I have not exactly been pining to visit the City of Light my entire life. I knew that I would get there eventually but somehow it just never occupied as much of my imagination as say China, Japan, Australia, or any of the other places I've visited. I blame French class.
However, once we set our sights on Paris, I start digging around, dusting off my wretched French, and generally growing very excited about the city and its possibilities. In particular, "Paris to the Moon," by Adam Gopnik, painted for me a compelling picture of modern Paris, an at-times overwhelming metropolis riddled with an almost anachronistic humanism and compassion. So Lauren and I got planning, securing an apartment in Marais with our friend Josh who was already in Europe and counted the days to our departure.
My initial impressions of Paris, sitting in the Eurostar as it hurtled through green fields and typical suburban clutter, suggested a place not that different from other international cities I've visited. It was only walking from the Gare du Nord that I began to appreciate its special character. It was noisy, busy, grey and graffitied, but also eye-catching and charming. Grand theaters with elaborate masonry rubbing shoulders with humble apartment blocks and vegetable stands. Parks and statues filled the gaps between buildings, the iron work surrounding them serving the same purpose as a frame on a painting. Streets intersected at weird angles, the constant current of traffic lapping at the sidewalks, slowing but not stopping for pedestrians ambling across narrow alleys. Yet, Paris was quiet, far quieter than any comparable stretch of Boston or New York, especially considering the shear amount of activity on display. The city lived in agreeable turmoil.
Our apartment in Marais was what we wanted. The owner had left copious instructions, detailing what we could do, how we could do it, and what we needed to do when we left. Perfect. We walked around that first night, ate at a nice place called Cafe Marais, collectively decided not to translate Euros into dollars for every bill to forestall despair, and then walked all the way to Notre Dame to get a sense of the center of Paris.
The next day we returned to Notre Dame, were suitably impressed by the interior, and made a quick tour of the subterranean Roman ruins of Lutetia, the ancestor of modern-day Paris. A walk over the Seine brought us into the Latin Quarter and baguette sandwiches from a brasserie. We spotted the Pantheon at the top of a upward flexing street, the blue helmeted apartments reminding me of that scene in Inception when Elle Paige folds over an entire Parisian neighborhood like a newspaper. We sat outside of this monument to French nationalism while our friend Josh saw the tombs of Voltaire and Rousseau, observing, as we did, the Eiffel Tour visible on the horizon. It seemed walkable. My phone, which stubbornly refused to link up to the Global Plan gave the rough distance from the tower as two miles. Easy.
This actually turned out to be a wonderful tour of the Left Bank. We passed through the Luxembourg Gardens, watched children play with the little sailboats and sat down to finish our sandwiches and pastries. The neighborhoods lost touch with Euclidean geometry past the park and we had to stop for directions a few times, as well as shelter when a sudden and violent rainstorm drenched us. A woman in the store offered to guide us to a local umbrella and suitcase store but as the rain died down we decided to continue our journey.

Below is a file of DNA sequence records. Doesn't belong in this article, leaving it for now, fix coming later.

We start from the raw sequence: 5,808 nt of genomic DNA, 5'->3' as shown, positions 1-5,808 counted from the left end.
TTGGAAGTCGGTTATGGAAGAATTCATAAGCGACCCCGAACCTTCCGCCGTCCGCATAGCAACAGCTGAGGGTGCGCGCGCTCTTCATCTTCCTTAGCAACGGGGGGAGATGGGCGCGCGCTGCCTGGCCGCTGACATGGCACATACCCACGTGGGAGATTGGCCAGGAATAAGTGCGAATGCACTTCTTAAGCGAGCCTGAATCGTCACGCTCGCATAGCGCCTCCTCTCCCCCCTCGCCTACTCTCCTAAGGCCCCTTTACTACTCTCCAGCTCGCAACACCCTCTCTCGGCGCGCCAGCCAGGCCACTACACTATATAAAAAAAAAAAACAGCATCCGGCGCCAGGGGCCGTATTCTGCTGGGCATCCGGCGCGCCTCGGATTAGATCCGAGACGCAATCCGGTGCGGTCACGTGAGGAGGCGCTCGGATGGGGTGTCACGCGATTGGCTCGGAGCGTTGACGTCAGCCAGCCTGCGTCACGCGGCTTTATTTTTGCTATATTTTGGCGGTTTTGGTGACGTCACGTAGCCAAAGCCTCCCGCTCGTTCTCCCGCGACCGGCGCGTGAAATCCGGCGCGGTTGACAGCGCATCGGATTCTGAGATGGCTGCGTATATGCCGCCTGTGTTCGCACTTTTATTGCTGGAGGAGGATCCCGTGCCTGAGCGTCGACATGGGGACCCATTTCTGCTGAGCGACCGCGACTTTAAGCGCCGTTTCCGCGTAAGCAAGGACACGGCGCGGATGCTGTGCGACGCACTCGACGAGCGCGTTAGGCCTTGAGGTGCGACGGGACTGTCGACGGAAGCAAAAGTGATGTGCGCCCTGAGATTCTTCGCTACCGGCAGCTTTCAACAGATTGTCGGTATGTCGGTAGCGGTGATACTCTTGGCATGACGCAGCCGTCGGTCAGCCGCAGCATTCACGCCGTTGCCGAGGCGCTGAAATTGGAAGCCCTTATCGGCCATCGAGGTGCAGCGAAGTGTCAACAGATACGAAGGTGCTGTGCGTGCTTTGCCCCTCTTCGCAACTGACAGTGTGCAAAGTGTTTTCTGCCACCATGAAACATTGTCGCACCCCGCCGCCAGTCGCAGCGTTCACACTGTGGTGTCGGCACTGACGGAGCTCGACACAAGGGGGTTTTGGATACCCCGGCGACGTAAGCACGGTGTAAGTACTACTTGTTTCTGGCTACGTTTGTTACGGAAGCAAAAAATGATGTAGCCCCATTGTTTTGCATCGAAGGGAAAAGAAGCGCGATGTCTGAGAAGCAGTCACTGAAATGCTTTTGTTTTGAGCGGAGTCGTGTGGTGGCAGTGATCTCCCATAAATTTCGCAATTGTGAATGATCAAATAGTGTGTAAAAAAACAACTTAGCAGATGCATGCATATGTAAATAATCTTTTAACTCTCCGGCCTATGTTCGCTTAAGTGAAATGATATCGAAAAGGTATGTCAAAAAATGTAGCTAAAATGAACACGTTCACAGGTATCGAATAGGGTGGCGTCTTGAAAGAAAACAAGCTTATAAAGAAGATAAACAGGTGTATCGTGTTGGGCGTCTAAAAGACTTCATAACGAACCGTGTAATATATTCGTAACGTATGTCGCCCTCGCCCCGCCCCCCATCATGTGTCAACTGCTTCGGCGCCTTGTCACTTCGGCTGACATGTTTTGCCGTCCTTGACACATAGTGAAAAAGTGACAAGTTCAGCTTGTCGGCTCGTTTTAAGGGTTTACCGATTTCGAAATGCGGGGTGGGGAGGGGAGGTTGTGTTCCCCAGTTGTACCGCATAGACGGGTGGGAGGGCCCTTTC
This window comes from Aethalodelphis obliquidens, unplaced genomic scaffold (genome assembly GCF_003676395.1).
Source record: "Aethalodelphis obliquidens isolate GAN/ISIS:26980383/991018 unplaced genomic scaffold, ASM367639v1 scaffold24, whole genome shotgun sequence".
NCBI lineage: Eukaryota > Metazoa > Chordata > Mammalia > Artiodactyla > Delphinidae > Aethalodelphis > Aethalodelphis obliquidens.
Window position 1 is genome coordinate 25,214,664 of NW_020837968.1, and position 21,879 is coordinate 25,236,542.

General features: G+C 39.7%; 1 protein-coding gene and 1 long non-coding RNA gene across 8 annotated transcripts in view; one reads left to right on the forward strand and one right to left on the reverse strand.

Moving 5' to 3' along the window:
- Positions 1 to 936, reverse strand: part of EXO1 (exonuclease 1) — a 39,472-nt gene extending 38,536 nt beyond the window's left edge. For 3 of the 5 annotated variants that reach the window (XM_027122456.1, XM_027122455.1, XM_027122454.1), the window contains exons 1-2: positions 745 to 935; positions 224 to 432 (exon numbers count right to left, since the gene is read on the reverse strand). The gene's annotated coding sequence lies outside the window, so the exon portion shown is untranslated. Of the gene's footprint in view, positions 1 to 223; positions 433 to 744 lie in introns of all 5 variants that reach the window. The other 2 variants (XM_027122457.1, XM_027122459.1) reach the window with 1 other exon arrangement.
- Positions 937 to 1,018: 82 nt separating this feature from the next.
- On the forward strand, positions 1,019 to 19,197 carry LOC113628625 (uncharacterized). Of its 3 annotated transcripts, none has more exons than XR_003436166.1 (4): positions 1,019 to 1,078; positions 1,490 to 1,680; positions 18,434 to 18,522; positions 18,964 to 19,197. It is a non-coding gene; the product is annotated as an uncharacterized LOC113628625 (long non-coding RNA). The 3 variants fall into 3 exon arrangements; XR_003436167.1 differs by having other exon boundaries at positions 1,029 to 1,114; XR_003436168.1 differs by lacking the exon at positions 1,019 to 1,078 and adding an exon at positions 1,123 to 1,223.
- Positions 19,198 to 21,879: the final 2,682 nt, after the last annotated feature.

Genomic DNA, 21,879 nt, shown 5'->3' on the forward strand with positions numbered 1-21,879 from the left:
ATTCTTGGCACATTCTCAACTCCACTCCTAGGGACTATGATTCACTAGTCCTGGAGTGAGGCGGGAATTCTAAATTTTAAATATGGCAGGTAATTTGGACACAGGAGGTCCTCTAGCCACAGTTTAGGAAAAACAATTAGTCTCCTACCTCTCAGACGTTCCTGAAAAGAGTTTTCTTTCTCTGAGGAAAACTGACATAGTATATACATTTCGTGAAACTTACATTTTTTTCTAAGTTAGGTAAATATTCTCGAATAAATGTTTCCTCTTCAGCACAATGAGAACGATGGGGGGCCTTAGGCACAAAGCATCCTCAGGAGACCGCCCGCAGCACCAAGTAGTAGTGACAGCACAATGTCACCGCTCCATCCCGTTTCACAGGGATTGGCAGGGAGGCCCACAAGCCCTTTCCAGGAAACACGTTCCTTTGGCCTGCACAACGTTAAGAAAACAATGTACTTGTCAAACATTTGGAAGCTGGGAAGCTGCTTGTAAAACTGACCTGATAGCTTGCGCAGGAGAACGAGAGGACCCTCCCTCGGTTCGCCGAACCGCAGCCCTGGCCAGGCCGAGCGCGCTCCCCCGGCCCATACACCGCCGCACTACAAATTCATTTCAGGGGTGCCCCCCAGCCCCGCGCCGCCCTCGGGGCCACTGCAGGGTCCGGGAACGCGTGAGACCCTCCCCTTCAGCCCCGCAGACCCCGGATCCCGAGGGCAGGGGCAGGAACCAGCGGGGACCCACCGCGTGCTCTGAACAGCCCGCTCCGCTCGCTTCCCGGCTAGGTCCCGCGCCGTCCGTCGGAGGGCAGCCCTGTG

I was skeptical of the whole "Paris is rude" before and now have little patience for it at all. The people we encountered throughout our stay were polite, helpful, sympathetic, and remarkably patient.
That said, at the Eiffel Tower we did encounter one episode that interested me. To get to the top of the tower you have two choices (three choices if you count buying a ticket ahead of time, which we didn't do). You can walk five hundred steps to the second stage of the tower and then buy an elevator to the top. Or you buy a ticket for an elevator that goes directly to the second stage and then buy that last ticket to the summit. After walking across Paris, we would have been very keen to just ride the elevator. Unfortunately we got into the wrong line. When we got to the ticket window, the woman there calmly explained that we could not purchase an elevator ticket, only a ticket to walk up the tower. She didn't say, "you can just walk across the square and purchase an elevator ride over there," she just left it at that. So we ended up walking. I'm not sure if a ticket taker at the Empire State building would act any differently but it's annoying when people in official capacities can't anticipate what's really being asked. Lauren brought up a comparison to Disney World where guides are instructed to always answer the question, "When is the 3pm parade starting?" with the time AND the location from which to see it best. Sometimes, and I see this in school too, people don't always know the BEST question to ask.
Another example. When were done with the tower, we walked to a local restaurant called the Le Campanella and did our best to decipher the menus (usually restaurants have detailed English menus, this one didn't). When I settled on a sausage dish, the waiter suggested another choice. "You won't like this one, it is very odd," he said. So I chose the beef stew and had the best meal of my stay in Paris. Maybe I would have liked the odd sausage but I honestly appreciated the fact the waiter was looking out for me. He knew something about my choice and decided to intervene to make sure my experience in his restaurant was as pleasant as possible. That's service.
Okay, so my attempt to sum up Paris in a single post has failed but that just means I get to write more tomorrow.